Google Wave – Ahead of its Time or Just Another Failure?

By: Chris Crum - August 6, 2010

Google Wave may be going away, but it is highly unlikely that the web has felt its presence for the last time. As Google said in its announcement, the company will "extend the technology for use in other Google projects."

Were you able to find a reason to use Google Wave?
 Tell us about it.

It will be interesting to see if the technology still goes by the name "Wave", but I have little doubt that some of the innovations we’ve seen in Wave will be popping up in various Google offerings in the form of new products and new features to existing products.

Google’s aim with Wave was to replace email. That didn’t happen, and frankly, I have a hard time believing that too many people bought into that one, but that didn’t change the fact that Wave did some interesting things. One only had to watch a demo or two from someone who knew what they were doing to see its potential.

The question is where will Wave fit into the Google universe if not as its own product? Gmail? If replacing email was the plan, it would make sense that some Wave-like features appear in Gmail, especially given Google’s penchant for adding features (and labs experiments) to it.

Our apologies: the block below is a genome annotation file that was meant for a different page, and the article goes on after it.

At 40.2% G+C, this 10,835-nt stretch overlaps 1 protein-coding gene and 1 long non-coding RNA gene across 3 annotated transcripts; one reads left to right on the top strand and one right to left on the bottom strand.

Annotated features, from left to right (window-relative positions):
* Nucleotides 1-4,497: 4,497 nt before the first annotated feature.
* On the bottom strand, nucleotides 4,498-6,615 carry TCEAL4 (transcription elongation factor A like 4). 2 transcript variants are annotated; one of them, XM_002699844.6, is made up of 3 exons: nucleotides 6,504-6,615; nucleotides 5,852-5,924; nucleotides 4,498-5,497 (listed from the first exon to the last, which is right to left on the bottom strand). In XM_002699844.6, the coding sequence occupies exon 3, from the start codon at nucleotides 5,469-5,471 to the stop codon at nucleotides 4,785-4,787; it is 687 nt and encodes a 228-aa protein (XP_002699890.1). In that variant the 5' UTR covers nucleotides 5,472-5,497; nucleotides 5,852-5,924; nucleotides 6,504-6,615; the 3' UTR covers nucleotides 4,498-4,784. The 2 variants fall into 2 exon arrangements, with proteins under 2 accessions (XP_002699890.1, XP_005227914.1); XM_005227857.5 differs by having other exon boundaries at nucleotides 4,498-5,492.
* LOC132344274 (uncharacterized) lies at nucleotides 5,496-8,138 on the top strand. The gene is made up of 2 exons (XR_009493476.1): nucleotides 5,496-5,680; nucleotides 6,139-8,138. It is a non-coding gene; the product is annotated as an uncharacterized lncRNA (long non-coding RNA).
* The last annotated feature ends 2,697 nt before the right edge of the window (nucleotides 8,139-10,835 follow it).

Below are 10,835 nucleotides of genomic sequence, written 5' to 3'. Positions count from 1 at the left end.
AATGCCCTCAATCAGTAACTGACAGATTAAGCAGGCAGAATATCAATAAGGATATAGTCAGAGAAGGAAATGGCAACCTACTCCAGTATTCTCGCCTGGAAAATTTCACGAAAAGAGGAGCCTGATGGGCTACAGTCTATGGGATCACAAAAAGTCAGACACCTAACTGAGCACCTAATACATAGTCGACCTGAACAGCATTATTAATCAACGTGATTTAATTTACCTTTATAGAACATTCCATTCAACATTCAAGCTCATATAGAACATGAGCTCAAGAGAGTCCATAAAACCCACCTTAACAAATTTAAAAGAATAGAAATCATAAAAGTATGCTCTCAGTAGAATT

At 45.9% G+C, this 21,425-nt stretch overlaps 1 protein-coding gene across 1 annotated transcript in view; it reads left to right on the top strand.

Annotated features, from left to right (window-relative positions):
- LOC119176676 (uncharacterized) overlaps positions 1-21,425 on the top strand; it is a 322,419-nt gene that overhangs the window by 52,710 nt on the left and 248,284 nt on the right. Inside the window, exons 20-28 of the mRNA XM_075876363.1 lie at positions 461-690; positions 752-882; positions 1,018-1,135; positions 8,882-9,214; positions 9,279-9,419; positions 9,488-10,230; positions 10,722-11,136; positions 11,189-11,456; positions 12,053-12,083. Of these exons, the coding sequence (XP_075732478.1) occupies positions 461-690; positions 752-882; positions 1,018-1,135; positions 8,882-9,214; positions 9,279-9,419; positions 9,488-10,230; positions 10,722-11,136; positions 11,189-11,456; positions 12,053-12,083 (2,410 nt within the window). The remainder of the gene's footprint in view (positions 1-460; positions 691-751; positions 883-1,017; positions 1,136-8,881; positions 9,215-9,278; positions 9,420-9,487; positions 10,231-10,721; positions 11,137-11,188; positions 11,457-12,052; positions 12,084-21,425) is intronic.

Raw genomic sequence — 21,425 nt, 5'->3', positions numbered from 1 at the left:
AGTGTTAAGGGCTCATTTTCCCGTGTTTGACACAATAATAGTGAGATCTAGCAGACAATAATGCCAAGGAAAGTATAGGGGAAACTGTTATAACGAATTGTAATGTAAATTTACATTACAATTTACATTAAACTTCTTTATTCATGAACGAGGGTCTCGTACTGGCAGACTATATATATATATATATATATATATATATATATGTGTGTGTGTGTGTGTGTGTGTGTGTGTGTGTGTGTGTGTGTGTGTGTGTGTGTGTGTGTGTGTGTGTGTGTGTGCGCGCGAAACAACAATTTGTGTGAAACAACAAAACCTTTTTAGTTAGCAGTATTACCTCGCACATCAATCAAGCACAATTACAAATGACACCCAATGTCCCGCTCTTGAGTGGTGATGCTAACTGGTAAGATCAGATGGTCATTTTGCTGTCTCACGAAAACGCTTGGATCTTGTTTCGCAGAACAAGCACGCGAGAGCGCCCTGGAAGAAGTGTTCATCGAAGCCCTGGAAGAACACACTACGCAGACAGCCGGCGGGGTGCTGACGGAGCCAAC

How about "Google Me"? It’s still unclear what Google is up to with this rumored social media project that everyone has been considering the company’s move to rival Facebook, despite no announcments from Google or any real evidence.  Wave certainly has social (not to mention realtime) elements that could factor into a broader social networking plan.

Here are a few significant moves by Google that may also contribute:

– Google is getting into gaming. Besides a reported investment in Zynga and talks with Playdom and Playfish, the company has reportedly agreed to acquire game company Slide.

– All YouTube users will be required to have a Google account